The Fresh Loaf

News & Information for Amateur Bakers and Artisan Bread Enthusiasts

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Today I tried 2 different doughs to begin understanding the feel of dough.   Well, 75% hydration and I are like mud and gum.  I should video this poor attempt.  I am so visual.  I wish I could watch this recipe on you tube. 

They did have good crumb, but I forgot to use the lame.  The 75% hydration does not hold shape like txfarmer's does in her photos.  I wonder if baking in Hawaii has a higher humidity and I need to increase my flour.?

The regular dough sticks and if I were calculating up numbers I bet it is a higher not quite 75% hydration.  I used extra flour to function.  I did remember to use the lame.  I forgot to add the water on top. I did get a little ear.  

I am doing so many things wrong that I am a book of errors. However, I know if I keep doing this I will learn from it.  I just want the dough to hold some tension.

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I attempted txfarmers tried and true baguette recipe.  I am way above my scope.  However, bread is a spiritual process that truly stretches you to develop your skills both literally and figuratively.

 A three hour recipe began at 1pm took me till 7:40pm.  The recipe was fine.  I realize that for me I read a recipe very literally like walking 1 step at a time In baby steps. This wet dough is a  challenge for my amateur skill set.  Perseverance is my motto in the process of creating A baguette.  

I am looking to develop my ability in artisan bread.  I would like to be able to use my lame accurately to help my dough to rise and release the steam etc.  I would like a good crust and crumb.  I want to see some holes in a pattern. I would like to learn how to handle a high hydration dough with skill.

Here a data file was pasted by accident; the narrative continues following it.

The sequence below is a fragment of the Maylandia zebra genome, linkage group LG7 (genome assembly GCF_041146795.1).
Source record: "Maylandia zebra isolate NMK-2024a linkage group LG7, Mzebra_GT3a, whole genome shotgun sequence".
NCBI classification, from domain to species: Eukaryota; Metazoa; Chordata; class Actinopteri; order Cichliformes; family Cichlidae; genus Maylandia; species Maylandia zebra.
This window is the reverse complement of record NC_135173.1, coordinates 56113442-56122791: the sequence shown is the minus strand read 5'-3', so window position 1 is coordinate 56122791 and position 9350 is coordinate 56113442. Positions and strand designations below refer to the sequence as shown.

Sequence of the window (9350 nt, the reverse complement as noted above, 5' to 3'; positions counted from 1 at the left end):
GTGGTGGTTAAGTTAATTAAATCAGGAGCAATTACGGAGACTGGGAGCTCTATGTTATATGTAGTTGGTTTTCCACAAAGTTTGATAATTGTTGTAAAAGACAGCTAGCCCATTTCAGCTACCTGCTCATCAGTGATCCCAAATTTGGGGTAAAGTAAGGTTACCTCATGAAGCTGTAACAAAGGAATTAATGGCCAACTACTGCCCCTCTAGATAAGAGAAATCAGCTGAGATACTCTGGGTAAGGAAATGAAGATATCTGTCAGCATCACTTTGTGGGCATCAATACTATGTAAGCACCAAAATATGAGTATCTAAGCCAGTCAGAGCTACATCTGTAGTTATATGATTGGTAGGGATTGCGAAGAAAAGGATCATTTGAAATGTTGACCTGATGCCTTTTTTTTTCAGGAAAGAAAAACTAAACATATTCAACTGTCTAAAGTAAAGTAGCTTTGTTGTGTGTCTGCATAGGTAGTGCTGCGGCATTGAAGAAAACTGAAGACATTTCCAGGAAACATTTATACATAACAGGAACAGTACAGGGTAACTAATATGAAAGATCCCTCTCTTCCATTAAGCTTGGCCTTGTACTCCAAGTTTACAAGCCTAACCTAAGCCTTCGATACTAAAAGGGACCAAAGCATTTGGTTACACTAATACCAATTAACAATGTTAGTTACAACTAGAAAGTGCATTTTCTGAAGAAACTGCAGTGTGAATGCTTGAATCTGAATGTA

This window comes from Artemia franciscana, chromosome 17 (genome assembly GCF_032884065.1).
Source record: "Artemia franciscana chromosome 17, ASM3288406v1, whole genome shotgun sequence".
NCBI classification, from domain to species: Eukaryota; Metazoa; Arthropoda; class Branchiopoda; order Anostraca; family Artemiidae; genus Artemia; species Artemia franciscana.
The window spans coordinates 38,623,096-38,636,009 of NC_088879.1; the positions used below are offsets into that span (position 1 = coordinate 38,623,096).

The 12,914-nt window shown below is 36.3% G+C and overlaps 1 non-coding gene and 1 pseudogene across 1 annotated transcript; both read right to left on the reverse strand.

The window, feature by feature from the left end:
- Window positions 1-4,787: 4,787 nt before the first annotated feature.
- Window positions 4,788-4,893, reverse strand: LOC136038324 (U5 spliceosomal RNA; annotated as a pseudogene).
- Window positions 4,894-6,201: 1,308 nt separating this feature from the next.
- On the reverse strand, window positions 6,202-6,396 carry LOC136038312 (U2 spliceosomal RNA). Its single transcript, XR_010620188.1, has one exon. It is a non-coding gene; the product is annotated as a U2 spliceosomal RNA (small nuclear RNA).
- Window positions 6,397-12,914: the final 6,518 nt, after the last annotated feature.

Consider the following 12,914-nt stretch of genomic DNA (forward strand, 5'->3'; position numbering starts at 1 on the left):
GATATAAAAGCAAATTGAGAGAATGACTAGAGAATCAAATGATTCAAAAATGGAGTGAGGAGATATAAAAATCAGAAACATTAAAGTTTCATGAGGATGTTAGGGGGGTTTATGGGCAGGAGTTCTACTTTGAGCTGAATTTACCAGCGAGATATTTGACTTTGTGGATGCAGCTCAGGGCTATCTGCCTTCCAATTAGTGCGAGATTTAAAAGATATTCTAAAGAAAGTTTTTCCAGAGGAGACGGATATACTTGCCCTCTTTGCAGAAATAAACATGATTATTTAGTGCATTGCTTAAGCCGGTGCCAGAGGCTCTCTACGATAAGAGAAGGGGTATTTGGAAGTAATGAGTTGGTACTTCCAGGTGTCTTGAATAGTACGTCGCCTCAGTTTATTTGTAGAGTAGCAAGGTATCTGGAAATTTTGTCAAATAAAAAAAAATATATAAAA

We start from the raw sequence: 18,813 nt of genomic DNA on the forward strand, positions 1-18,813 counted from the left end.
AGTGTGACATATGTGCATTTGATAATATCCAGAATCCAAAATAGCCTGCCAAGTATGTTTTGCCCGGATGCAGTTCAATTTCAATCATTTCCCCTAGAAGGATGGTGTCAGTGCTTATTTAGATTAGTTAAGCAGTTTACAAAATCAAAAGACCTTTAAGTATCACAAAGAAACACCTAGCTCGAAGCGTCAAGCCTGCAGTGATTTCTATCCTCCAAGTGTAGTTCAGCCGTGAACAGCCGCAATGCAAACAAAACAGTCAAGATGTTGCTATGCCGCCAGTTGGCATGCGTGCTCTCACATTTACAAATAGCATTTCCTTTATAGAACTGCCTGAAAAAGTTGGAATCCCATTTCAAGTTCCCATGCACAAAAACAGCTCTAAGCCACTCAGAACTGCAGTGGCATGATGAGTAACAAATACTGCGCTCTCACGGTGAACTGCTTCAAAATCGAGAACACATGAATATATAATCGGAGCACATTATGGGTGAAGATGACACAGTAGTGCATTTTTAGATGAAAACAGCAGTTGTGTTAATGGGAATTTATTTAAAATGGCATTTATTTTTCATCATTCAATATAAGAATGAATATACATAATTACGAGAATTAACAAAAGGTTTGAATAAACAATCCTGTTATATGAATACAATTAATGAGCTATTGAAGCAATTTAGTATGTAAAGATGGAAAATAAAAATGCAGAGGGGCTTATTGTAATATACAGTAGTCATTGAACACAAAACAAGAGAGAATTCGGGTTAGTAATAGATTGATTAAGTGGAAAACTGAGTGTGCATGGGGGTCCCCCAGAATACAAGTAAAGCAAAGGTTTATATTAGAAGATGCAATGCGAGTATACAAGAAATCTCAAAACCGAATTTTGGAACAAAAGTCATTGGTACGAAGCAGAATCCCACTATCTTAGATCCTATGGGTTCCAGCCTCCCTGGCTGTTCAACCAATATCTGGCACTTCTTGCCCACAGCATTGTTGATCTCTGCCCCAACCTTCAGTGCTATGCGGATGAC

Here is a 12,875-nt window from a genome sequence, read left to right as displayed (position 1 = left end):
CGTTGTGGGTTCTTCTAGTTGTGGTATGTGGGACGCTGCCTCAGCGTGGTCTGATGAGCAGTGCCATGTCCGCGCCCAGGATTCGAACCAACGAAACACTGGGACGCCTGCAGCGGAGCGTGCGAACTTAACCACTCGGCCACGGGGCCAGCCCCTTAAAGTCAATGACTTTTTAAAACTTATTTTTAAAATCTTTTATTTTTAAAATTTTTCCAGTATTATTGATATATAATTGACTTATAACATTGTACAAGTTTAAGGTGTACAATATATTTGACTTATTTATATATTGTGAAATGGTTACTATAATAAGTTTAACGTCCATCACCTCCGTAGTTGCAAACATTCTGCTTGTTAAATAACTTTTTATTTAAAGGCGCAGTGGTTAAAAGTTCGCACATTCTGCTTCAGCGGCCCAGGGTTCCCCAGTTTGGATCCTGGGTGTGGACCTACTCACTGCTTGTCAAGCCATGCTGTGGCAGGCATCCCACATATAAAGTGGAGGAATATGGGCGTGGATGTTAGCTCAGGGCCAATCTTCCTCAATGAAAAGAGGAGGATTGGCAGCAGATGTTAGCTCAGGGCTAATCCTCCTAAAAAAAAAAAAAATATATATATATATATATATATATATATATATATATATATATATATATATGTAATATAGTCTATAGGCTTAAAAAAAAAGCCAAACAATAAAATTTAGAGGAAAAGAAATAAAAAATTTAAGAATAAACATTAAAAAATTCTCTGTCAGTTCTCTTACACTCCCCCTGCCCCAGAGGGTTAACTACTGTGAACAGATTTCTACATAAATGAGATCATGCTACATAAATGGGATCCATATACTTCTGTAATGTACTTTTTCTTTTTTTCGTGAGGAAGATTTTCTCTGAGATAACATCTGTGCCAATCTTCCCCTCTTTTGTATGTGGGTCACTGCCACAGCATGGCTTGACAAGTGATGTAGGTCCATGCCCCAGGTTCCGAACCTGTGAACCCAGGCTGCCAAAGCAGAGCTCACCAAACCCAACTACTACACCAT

As a funny note, I survived a dog attempting to eat my proofing dough, a finger cut by my new lame, melting children, soccer practice, and I have boys. I  think being a mother of boys says it all.

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     I thought a baguette would really be a nice true first foray into true "baking" for myself.  All of the time I hear! I don't bake from people.  I am a little shocked at how loose the term bake is used.  I can make cookies, banana breads, and other recipes in the oven. I wanted more depth.  I mean baking that requires thought, technique, and skill.  I love the beauty and texture of good bread.  It is like art.  Perhaps, this is a way I can be creative and artistic to create something pleasing to both the palate and the eyes.  

     Little did I know, the science and knowledge to get a good crust and crumb.  Don't forget technique!  The ability know to slap the dough, how to slap it, fold, turn, and make it.  Baguettes are an adventure.  I was struggling just to roll the dough out.  I am thankful for videos and detailed explanations.  I have watched a few videos.  Thankfully, people share their techniques.

     Things  I want to remember as I begin my adventure:  the giddy excitement of waiting for the dough to rise and  the timer to finally be done.   This is exciting.   I feel like singing Anticipation by Carly Simon.

     I want to conquer a wet dough like a poolish.  My husband would love a sour dough or Pain Au Levain.  First, I am starting with Ana Bousaba's baguette recipe from here and Steve's Breadcetra's post..  I am way out of my element.  I would not be surprised if these just don't make it.  

Today was a good baking day! 



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